Board Liaison - A member of the Board of Directors, typically the president, who works as the primary point of contact between the manager and the Board of Directors.
Board Member - An elected or appointed member of a Board of Directors that acts as the governing body of the community association.
Board of Directors – The elected or appointed members of a community association who are responsible for governing the entity and for appointing the officers of the corporation.
Bylaws - A rule, or series of rules, formally made by a community association to govern the operation of the community association, required to be established in compliance with the Declaration of Covenants, Conditions and Restrictions.
Case Law – A law that is established after a court makes a ruling forming a legal precedent.
Certificate of Account Standing – Also referred to as a Payoff Statement, describes the financial condition of a property within a community association to include account balance, frequency of assessments, and certain other information that varies by jurisdictions which may have specific items or issues that must be addressed.
Common Elements – Space within a community association that is owned by the community association.  The controlling documents of the community association typically delineate this area and govern its use.                                                                     
Community Association - An organization, usually a type of corporation or other legally formed entity, to oversee the use and administration of a development for either commercial or residential use that is governed by a Board of Directors typically, but not always, comprised of those with an ownership interest in the community association.  The term is broadly applied to condominium associations, homeowners associations, and maintenance corporations.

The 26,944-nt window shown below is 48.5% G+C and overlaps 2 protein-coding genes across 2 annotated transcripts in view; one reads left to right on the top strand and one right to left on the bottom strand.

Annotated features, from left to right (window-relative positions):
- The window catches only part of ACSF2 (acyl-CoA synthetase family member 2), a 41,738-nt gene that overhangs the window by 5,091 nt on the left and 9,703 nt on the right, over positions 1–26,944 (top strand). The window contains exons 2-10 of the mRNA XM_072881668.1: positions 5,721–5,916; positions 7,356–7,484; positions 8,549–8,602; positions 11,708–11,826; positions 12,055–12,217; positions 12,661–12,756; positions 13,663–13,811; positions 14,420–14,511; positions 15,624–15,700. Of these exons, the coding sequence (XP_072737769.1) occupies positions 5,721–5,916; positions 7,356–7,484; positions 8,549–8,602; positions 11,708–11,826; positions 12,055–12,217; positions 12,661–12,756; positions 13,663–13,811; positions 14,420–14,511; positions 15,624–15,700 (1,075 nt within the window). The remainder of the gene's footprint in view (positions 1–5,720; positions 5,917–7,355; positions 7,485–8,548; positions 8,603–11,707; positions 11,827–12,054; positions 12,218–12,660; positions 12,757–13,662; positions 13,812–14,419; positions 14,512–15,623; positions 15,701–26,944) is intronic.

Condominium -  A form of legal ownership in which ownership is divided into individual units and sold. Ownership usually includes a nonexclusive interest in certain "common properties" controlled by the condominium community association.
Controlling Documents – Also known as Governing Documents, the documents forming and regulation how the community association is operated which usually include the Bylaws, Declaration of Covenants, Rules and Regulations, and Articles of Incorporation.  State laws regulate the recording of these documents in land record offices and the distribution to prospective home buyers.
Council of Unit Owners – The group of homeowners comprising a condominium who elect a Board of Directors to govern the condominium community and its property.
Declaration of Covenants, Conditions and Restrictions (CC&R) - A legal document, or series of documents, often referred to as the declaration, typically recorded in a jurisdictions land records that sets forth the regulations for owners of units in a community association and describes the owner's use of limited common areas and general common areas. The declaration usually includes rules for future use and the procedure for selecting the board of directors for the community association.
Deed – The legal document recording the person(s) who have a legal right to property.
Governing Documents
– See Controlling Documents.
Homeowners Association (HOA) – A nongovernment body, typically a non-profit corporation, which regulates the homes comprised within the association and oversees certain maintenance issues for the mutual benefit of the community.